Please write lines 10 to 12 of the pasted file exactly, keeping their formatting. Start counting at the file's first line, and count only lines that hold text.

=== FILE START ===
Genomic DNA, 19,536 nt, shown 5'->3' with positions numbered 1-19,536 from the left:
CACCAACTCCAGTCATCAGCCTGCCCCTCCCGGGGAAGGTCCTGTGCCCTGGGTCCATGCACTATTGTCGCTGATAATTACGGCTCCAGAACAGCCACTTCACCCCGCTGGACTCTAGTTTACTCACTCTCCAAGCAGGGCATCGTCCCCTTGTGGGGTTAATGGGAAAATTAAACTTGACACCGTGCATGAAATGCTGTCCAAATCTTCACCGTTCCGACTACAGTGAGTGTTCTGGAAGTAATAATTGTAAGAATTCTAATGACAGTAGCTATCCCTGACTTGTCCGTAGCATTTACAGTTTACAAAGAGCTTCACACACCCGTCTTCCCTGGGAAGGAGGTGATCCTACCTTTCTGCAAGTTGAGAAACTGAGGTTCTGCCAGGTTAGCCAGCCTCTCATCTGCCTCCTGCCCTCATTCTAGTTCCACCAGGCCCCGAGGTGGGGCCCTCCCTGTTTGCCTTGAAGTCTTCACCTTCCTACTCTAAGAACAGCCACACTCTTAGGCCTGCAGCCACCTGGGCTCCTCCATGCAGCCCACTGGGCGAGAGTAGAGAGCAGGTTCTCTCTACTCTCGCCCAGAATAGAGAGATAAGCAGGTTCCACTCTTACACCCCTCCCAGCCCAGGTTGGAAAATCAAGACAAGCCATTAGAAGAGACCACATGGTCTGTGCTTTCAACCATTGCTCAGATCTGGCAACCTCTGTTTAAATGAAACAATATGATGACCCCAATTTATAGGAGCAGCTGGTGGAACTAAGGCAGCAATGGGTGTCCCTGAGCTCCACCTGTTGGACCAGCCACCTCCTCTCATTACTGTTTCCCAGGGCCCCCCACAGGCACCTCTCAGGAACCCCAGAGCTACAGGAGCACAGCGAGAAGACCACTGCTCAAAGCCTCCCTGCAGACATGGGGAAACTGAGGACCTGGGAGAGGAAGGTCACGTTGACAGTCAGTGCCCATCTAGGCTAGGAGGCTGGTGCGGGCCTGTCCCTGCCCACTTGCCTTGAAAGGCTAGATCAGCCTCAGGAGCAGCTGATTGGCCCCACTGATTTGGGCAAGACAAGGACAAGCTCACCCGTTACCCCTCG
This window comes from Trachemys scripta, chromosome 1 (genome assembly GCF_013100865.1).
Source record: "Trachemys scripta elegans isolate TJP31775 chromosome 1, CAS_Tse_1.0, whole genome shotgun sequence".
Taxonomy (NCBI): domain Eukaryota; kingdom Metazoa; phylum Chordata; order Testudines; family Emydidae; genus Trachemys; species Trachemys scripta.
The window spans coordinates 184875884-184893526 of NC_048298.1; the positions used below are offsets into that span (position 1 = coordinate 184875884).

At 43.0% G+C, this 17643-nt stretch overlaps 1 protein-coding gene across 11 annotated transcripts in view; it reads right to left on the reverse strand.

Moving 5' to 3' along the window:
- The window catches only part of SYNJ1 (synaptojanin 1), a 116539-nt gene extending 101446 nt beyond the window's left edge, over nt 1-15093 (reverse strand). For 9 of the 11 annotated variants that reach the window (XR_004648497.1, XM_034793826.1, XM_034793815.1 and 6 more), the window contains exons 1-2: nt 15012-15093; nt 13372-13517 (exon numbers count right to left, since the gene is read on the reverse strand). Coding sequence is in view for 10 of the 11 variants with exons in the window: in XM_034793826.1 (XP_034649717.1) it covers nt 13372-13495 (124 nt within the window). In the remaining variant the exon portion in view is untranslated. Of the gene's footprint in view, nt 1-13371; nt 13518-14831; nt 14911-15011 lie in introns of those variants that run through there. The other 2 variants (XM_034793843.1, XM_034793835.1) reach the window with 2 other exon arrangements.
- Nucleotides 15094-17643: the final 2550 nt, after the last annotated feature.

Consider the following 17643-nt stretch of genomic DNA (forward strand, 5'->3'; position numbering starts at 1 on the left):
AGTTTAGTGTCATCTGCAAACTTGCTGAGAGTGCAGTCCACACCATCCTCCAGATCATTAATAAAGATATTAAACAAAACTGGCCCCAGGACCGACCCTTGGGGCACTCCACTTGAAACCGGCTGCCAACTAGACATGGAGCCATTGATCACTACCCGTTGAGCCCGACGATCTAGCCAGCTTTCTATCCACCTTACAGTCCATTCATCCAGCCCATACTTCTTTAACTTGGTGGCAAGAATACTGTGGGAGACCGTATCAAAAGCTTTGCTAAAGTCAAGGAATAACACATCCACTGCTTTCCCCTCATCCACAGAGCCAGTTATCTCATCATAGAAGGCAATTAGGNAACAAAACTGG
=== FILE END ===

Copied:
- Nucleotides 15094-17643: the final 2550 nt, after the last annotated feature.

Consider the following 17643-nt stretch of genomic DNA (forward strand, 5'->3'; position numbering starts at 1 on the left):
AGTTTAGTGTCATCTGCAAACTTGCTGAGAGTGCAGTCCACACCATCCTCCAGATCATTAATAAAGATATTAAACAAAACTGGCCCCAGGACCGACCCTTGGGGCACTCCACTTGAAACCGGCTGCCAACTAGACATGGAGCCATTGATCACTACCCGTTGAGCCCGACGATCTAGCCAGCTTTCTATCCACCTTACAGTCCATTCATCCAGCCCATACTTCTTTAACTTGGTGGCAAGAATACTGTGGGAGACCGTATCAAAAGCTTTGCTAAAGTCAAGGAATAACACATCCACTGCTTTCCCCTCATCCACAGAGCCAGTTATCTCATCATAGAAGGCAATTAGGNAACAAAACTGG